Change is Not Progress
Recently, I was having breakfast with a friend who has just returned from yet another country where he routinely explains to presidents and prime ministers how to establish telecommunications networks or to telecommunication leaders how to maintain their customers with practical value rather than with a leg-hold trap.
We had one of our meal-bridging conversations about progress and largely agreed that progress is pretty much limited to technology and scientific discovery. It’s a questionable value judgment when applied to societies, economies, environments and cultures. The right term to use is “change.” What effusive gurus market to us as “progress” is usually little more than “change.” Over time, we judge a specific change as beneficial or deleterious.
Preventing Alzheimer’s disease might be progress, whereas the discovery of nuclear energy is change that could offer mankind energy and environmental progress or oblivion. The debut of the electric car may signal a welcome end to our dependence on oil, but may radically change world politics by enthroning countries with rare lithium deposits. We may also find ourselves awash in heavy metal discards from millions of depleted batteries.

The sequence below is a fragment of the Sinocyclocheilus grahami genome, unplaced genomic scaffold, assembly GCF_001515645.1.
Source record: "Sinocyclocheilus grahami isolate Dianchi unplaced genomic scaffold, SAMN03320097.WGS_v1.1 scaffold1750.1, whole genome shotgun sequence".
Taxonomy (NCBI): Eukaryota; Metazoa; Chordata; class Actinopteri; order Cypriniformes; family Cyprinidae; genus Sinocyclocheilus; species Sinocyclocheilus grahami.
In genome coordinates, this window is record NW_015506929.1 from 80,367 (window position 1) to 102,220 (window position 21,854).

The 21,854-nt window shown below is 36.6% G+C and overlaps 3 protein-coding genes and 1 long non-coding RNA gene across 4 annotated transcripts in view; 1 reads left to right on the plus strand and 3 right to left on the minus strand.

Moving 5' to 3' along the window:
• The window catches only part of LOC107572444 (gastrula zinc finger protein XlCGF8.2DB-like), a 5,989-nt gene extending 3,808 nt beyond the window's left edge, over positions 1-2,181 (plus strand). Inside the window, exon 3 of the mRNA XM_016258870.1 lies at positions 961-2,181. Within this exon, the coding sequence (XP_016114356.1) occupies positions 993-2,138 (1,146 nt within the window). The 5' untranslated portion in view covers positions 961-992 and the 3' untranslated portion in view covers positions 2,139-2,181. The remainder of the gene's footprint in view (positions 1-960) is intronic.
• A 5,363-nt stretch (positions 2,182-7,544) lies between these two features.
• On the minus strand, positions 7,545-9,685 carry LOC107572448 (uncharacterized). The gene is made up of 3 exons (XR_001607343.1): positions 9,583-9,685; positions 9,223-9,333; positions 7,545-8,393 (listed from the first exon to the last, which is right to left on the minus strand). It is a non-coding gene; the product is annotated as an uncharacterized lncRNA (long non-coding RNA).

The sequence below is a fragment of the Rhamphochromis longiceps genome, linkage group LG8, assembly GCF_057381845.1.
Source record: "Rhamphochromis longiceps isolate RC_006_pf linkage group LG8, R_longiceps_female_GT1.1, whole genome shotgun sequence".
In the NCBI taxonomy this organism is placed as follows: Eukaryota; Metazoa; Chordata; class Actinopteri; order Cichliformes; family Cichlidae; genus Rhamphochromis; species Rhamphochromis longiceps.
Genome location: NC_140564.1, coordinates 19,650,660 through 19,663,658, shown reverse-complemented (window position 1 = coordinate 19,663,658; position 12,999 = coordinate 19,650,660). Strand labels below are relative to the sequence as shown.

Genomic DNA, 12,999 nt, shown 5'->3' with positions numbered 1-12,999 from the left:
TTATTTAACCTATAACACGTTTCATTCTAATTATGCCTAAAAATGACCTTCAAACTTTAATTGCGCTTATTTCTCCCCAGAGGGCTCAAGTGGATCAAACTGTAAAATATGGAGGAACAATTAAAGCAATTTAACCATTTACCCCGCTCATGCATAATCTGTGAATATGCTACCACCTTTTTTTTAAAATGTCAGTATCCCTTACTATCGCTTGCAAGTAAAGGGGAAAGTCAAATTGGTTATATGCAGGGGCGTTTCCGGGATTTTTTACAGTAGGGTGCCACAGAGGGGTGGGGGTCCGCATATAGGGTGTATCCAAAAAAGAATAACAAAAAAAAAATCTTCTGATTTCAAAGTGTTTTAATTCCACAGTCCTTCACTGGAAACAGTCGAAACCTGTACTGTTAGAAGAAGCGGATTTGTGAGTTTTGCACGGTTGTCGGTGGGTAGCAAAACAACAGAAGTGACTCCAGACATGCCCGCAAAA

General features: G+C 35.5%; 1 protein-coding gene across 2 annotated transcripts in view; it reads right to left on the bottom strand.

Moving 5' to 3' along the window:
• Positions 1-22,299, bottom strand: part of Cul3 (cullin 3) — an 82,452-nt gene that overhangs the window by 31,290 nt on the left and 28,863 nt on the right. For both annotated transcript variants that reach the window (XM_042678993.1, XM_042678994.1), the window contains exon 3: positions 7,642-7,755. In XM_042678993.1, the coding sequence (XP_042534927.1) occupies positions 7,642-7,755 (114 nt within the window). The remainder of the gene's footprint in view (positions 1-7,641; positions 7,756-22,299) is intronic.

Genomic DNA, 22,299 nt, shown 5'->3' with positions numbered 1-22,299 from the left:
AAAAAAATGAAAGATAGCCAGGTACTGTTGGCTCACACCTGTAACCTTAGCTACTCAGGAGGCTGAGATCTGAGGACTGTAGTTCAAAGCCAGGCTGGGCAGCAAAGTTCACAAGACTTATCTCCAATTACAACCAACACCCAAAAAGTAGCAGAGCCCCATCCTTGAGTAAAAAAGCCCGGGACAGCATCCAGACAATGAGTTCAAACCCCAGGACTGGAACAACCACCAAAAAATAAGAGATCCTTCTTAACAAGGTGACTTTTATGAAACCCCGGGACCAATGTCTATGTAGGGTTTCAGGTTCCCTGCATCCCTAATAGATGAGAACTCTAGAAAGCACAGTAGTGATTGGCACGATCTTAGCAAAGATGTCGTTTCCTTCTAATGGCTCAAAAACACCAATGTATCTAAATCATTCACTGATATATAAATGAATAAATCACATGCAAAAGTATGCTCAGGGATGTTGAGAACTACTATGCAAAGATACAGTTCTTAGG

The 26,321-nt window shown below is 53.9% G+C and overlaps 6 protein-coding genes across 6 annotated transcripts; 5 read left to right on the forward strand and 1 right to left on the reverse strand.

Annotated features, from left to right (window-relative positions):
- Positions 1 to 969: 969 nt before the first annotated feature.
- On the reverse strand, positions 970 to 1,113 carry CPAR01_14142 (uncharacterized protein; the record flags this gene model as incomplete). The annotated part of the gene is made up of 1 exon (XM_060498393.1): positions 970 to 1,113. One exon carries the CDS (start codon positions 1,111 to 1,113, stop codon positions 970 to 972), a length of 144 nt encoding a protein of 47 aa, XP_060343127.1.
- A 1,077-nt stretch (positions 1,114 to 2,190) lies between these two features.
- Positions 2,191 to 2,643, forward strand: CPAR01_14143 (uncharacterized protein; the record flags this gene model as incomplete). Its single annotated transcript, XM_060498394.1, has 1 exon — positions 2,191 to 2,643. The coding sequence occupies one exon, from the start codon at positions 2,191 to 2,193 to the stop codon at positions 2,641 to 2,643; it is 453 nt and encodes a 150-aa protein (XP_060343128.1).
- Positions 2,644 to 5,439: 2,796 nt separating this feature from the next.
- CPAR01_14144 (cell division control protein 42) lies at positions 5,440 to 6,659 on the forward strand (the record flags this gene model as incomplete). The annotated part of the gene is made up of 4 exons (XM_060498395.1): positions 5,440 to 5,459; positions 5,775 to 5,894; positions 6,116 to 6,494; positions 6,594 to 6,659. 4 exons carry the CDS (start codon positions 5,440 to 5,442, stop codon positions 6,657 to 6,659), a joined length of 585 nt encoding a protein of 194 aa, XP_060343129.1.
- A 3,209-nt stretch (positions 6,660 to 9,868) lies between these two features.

We continually confuse change and progress. My friend showed me the wonders of his new iPad. Since owning it, he has written a book on it and read several dozen others. He communicates on it with Gmail and Skype. He watches art films on it and presents the hundreds of professional nature photographs he has taken in his travels to would-be buyers like National Graphic, a miracle tool.
We also discussed the profusion of addictive, digital inanity that our countless handheld technologies present us with 24/7. We talked about the “say it and it’s true” phenomenon, ideological echo chambers, and the disappearance of newspapers that use to pay fact-checkers and editors to ensure that what we read reflected reality and was attributable to real people.
We talked about the disappearance of understatement, modesty and nuance and the explosion of neurotic, self-obsessed media that assumes anyone should care. We talked about in-your-face self-referential Facebook pages, and finally agreed that creativity and innovation come from a quiet place inside us that we could only hear when all the supposed instruments of progress are powered down.
For some it is the aubade of an early morning, for others the sidereal night when we are filled with silence and experience the solitude of our existence in the world. Only when it is quiet enough to hear the voice within us, to let ideas and emotions take shape and begin to subject them to expression in voice, writing, song or art can we express our creativity and ideas.
It’s easy enough to live in the noise of our own existence. Similarly, more technologies will arrive so we can check email or Bloomberg while snowshoeing in Yellowstone. Pharmaceutical giants will introduce more drugs to escape the physical and emotional pain of normal human existence. Only when we turn quietly inward or to a good friend will we know the difference between progress and simple change.